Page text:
Hundreds of workers at PeaceHealth St. Joseph Medical Center could go on a one-day strike Wednesday, May 13, saying they are frustrated by stagnating wages and rising health-care costs.
The workers are members of SEIU Healthcare 1199NW, which represents support and tech staff that total as many as 900 workers. They gave their strike notice to PeaceHealth in Bellingham on Friday, May 1.
If the strike happens, the employees would walk out at 6 a.m. for 25 hours, meaning until 6:59 a.m. the following day.
Workers who could go on strike include nursing assistants, lab technicians, dietary staff, unit secretaries and hospital housekeeping, according to the union.
The employees voted September 2013 to join the union. They said they’ve been trying to negotiate their first contract with PeaceHealth St. Joseph for more than 18 months, without success.
Savita Kashyap, a certified nursing assistant on the bargaining team, said they’re willing to sit down with PeaceHealth in the days leading up to the walkout.
“We are still open if management brings anything to our table,” said Kashyap, a 19-year employee who said they’re struggling to get good benefits and wages.
PeaceHealth also said it was willing to continue to talk.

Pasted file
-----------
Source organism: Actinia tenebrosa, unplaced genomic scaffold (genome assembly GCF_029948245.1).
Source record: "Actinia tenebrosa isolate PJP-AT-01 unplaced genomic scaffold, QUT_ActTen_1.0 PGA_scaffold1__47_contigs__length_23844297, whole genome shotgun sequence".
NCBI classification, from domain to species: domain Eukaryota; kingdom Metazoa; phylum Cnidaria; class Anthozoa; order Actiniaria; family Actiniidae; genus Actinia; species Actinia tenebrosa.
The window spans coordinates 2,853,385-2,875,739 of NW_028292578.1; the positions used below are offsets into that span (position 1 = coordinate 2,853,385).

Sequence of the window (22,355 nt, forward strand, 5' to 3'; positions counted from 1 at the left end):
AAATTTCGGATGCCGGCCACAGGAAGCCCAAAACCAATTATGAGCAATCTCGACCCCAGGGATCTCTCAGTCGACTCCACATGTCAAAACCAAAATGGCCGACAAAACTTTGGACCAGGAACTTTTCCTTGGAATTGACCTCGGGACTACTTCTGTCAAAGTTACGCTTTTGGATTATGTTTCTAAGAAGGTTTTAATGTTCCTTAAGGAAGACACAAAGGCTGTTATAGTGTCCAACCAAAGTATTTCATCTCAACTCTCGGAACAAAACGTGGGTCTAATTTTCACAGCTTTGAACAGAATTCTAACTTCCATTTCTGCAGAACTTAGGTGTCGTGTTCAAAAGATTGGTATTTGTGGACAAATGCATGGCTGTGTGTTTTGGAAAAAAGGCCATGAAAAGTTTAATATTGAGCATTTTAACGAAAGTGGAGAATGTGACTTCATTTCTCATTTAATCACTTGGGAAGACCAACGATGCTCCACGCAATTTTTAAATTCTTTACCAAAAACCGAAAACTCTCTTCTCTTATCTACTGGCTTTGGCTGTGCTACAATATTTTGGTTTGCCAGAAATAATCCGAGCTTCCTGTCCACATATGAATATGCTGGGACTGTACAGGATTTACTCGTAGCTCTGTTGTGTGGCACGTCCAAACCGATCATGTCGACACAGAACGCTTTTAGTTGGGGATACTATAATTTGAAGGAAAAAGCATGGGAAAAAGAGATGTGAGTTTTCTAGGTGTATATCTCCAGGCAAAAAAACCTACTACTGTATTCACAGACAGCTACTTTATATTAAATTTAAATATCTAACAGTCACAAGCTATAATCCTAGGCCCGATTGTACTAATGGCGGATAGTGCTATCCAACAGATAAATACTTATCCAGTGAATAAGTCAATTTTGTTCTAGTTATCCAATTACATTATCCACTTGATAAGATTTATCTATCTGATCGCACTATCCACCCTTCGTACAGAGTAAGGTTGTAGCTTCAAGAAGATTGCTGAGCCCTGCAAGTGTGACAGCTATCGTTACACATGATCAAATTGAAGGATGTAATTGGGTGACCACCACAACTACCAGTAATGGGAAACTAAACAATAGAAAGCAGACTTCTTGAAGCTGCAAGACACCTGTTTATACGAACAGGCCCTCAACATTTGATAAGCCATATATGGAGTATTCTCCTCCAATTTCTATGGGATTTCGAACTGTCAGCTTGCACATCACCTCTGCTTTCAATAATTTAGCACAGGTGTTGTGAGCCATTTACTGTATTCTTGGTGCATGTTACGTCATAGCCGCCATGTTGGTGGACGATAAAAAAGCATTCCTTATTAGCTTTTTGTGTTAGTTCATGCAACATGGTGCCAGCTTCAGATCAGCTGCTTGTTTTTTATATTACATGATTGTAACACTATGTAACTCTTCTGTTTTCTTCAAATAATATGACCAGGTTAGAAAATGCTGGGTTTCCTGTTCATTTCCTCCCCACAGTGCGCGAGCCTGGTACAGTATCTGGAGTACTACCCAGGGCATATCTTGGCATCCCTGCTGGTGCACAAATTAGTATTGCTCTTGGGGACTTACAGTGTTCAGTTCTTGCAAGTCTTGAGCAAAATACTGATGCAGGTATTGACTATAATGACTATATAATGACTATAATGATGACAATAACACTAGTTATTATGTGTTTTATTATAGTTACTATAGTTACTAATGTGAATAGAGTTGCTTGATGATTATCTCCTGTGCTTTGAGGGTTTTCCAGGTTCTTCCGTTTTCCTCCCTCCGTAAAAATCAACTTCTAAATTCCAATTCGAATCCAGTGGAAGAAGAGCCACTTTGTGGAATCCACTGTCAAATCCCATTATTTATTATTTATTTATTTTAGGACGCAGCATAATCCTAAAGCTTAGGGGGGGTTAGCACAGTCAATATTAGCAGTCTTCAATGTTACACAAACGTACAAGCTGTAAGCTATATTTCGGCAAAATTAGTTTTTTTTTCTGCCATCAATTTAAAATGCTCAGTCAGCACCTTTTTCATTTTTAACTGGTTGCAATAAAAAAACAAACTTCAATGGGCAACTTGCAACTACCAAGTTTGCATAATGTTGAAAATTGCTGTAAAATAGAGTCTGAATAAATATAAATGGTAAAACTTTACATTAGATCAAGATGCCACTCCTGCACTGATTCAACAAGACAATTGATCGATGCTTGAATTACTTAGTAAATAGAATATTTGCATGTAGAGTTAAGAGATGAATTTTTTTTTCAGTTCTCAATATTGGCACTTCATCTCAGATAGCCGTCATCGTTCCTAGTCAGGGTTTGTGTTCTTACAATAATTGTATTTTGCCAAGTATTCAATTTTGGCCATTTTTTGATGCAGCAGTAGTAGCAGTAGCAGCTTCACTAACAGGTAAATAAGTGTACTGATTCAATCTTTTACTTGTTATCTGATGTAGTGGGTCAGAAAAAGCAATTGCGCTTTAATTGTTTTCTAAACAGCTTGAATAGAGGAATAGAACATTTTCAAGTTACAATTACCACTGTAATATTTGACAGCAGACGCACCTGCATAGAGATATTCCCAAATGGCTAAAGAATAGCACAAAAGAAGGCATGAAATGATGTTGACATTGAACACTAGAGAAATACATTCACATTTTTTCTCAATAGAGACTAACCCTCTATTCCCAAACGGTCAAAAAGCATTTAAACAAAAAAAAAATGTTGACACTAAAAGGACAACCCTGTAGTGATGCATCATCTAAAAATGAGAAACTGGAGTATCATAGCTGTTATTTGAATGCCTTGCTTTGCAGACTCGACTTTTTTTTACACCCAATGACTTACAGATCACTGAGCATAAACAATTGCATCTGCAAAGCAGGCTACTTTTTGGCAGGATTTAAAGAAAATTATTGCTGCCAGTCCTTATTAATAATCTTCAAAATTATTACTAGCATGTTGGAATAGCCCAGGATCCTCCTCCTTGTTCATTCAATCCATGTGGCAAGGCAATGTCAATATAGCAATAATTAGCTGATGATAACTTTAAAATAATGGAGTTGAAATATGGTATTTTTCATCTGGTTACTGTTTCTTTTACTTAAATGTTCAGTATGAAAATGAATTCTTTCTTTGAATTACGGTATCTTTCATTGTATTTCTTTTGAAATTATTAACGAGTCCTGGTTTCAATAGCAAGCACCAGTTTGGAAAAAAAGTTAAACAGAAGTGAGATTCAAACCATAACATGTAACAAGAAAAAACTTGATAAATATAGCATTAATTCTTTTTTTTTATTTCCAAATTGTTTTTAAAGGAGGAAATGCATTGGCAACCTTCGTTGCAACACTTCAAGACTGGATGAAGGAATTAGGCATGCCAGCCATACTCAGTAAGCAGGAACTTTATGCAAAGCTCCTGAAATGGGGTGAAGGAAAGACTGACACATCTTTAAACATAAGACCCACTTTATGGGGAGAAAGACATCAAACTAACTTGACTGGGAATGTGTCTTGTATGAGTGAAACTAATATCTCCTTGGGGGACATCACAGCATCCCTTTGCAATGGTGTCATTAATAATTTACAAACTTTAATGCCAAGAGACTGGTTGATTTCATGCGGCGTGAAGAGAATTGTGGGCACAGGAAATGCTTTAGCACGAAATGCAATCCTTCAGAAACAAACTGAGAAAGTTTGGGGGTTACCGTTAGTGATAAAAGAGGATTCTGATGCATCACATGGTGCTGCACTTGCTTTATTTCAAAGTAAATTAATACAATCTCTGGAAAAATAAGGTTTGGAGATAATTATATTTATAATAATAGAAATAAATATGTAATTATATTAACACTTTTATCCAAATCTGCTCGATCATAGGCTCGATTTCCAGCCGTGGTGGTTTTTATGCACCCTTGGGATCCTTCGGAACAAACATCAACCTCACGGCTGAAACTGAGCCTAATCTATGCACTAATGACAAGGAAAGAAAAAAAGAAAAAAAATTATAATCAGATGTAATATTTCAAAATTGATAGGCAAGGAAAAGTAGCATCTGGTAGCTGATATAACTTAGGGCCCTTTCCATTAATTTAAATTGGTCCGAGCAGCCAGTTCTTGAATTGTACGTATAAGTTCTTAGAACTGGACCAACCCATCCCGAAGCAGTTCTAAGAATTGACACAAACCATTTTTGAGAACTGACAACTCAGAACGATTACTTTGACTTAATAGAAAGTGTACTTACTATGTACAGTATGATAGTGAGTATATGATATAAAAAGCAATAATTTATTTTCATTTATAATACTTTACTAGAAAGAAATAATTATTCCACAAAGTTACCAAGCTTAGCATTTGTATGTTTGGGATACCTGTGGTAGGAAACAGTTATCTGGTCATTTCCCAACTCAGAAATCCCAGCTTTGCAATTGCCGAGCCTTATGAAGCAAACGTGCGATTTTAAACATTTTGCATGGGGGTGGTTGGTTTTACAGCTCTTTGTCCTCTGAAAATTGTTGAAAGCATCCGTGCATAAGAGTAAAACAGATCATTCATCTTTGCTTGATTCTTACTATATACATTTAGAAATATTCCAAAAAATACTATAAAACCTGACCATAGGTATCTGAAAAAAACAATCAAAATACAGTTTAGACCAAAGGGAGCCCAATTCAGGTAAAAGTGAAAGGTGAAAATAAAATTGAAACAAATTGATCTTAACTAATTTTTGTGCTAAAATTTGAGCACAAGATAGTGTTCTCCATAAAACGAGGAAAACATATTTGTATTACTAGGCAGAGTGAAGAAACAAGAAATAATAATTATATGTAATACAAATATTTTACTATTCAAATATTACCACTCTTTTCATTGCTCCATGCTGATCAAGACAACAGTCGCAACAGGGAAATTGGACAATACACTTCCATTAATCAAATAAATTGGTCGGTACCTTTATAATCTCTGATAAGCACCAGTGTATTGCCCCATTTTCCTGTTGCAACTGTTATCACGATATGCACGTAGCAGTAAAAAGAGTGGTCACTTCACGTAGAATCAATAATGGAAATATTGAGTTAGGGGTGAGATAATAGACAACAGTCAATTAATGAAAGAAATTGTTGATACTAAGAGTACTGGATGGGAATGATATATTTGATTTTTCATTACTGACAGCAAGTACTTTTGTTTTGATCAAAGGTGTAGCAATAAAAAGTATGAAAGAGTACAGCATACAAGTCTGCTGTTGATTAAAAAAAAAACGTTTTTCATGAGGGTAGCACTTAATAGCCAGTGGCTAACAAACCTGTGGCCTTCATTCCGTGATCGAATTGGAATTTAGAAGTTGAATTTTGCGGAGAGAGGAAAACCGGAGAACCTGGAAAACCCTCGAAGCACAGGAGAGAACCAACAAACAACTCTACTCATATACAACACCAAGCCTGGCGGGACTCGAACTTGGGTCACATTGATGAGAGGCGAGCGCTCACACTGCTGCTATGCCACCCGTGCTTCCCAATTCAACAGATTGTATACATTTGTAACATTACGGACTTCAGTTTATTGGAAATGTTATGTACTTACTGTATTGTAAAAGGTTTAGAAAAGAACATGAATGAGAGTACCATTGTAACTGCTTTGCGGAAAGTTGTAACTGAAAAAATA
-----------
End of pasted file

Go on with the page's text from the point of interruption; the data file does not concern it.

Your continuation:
“We are disappointed that SEIU chose to strike rather than continue negotiating toward a tentative agreement. We are hopeful to return to the bargaining table soon,” said Beverly Mayhew, spokeswoman for PeaceHealth.
Nurses and doctors wouldn’t be among those going on strike, which would occur primarily among those working at the hospital.
“We are prepared and will continue to provide the quality of care through this work stoppage that our community expects of us,” Mayhew said. “We have plans in place to prevent disruption in service at the medical center.”
They said that several workers have been taken to collections or had their wages garnished because they couldn’t pay for health care at the hospital.
And, they said, PeaceHealth made $40 million in profit in 2013 among its operations in three states but failed to invest it in what they called “frontline caregivers” and Whatcom County.
“In my mind they’ve had plenty of notice to put this to rest. They’re not giving us any other choice when we’re trying to stand up for conditions in the hospital, whether that be for the patients or the workers,” said Brian Wyss, an anesthesia tech who has worked at PeaceHealth for 15 years and is on the bargaining team.
“Our county deserves most of this profit because we live here,” Kashyap added.
The workers also accused PeaceHealth of unfair labor practices, which the medical provider denied.
For its part, PeaceHealth said the wages and benefits provided to all of its caregivers are competitive.
“They are reviewed on a regular basis to ensure that they are within the parameters we’ve established for market position and internal equity,” Mayhew said.
Meanwhile, workers said they’re hoping for a resolution in the coming days.
“The sense I get from the bargaining team is no one wants to walk out,” Wyss said. “We’d rather get an agreement and show up to work on that day than walk out.”
PeaceHealth is a not-for-profit health care system with medical centers, hospitals, medical group clinics and laboratories in Washington state as well as Alaska and Oregon.